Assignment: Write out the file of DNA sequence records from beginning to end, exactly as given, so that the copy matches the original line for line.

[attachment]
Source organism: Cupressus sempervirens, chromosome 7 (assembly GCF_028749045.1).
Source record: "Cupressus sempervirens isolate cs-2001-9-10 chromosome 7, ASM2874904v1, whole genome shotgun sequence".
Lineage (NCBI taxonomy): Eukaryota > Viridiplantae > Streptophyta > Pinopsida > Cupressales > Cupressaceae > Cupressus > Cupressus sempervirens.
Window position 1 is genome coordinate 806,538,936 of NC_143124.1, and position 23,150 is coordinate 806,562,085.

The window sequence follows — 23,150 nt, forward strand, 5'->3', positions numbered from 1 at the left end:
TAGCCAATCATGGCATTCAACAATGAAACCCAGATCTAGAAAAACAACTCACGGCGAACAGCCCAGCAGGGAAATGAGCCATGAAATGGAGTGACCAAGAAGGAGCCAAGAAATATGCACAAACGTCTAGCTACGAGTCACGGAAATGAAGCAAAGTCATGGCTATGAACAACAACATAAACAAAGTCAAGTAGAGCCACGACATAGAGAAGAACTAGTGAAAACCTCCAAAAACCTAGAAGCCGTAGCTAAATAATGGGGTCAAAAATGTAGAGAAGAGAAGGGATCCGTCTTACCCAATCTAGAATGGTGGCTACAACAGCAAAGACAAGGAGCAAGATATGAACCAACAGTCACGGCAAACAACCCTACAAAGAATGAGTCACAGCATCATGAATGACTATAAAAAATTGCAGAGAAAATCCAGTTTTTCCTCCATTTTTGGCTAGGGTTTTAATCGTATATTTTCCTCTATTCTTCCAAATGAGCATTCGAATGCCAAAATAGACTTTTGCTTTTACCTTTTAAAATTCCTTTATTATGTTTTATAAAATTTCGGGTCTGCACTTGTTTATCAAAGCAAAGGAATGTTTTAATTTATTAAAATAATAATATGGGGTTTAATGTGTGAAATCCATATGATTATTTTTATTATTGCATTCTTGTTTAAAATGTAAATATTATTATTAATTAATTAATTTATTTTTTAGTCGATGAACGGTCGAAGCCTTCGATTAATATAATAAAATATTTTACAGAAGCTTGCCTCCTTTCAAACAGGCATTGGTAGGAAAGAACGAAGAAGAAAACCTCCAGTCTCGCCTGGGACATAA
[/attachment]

Source organism: Cupressus sempervirens, chromosome 7 (assembly GCF_028749045.1).
Source record: "Cupressus sempervirens isolate cs-2001-9-10 chromosome 7, ASM2874904v1, whole genome shotgun sequence".
Lineage (NCBI taxonomy): Eukaryota > Viridiplantae > Streptophyta > Pinopsida > Cupressales > Cupressaceae > Cupressus > Cupressus sempervirens.
Window position 1 is genome coordinate 806,538,936 of NC_143124.1, and position 23,150 is coordinate 806,562,085.

The window sequence follows — 23,150 nt, forward strand, 5'->3', positions numbered from 1 at the left end:
TAGCCAATCATGGCATTCAACAATGAAACCCAGATCTAGAAAAACAACTCACGGCGAACAGCCCAGCAGGGAAATGAGCCATGAAATGGAGTGACCAAGAAGGAGCCAAGAAATATGCACAAACGTCTAGCTACGAGTCACGGAAATGAAGCAAAGTCATGGCTATGAACAACAACATAAACAAAGTCAAGTAGAGCCACGACATAGAGAAGAACTAGTGAAAACCTCCAAAAACCTAGAAGCCGTAGCTAAATAATGGGGTCAAAAATGTAGAGAAGAGAAGGGATCCGTCTTACCCAATCTAGAATGGTGGCTACAACAGCAAAGACAAGGAGCAAGATATGAACCAACAGTCACGGCAAACAACCCTACAAAGAATGAGTCACAGCATCATGAATGACTATAAAAAATTGCAGAGAAAATCCAGTTTTTCCTCCATTTTTGGCTAGGGTTTTAATCGTATATTTTCCTCTATTCTTCCAAATGAGCATTCGAATGCCAAAATAGACTTTTGCTTTTACCTTTTAAAATTCCTTTATTATGTTTTATAAAATTTCGGGTCTGCACTTGTTTATCAAAGCAAAGGAATGTTTTAATTTATTAAAATAATAATATGGGGTTTAATGTGTGAAATCCATATGATTATTTTTATTATTGCATTCTTGTTTAAAATGTAAATATTATTATTAATTAATTAATTTATTTTTTAGTCGATGAACGGTCGAAGCCTTCGATTAATATAATAAAATATTTTACAGAAGCTTGCCTCCTTTCAAACAGGCATTGGTAGGAAAGAACGAAGAAGAAAACCTCCAGTCTCGCCTGGGACATAA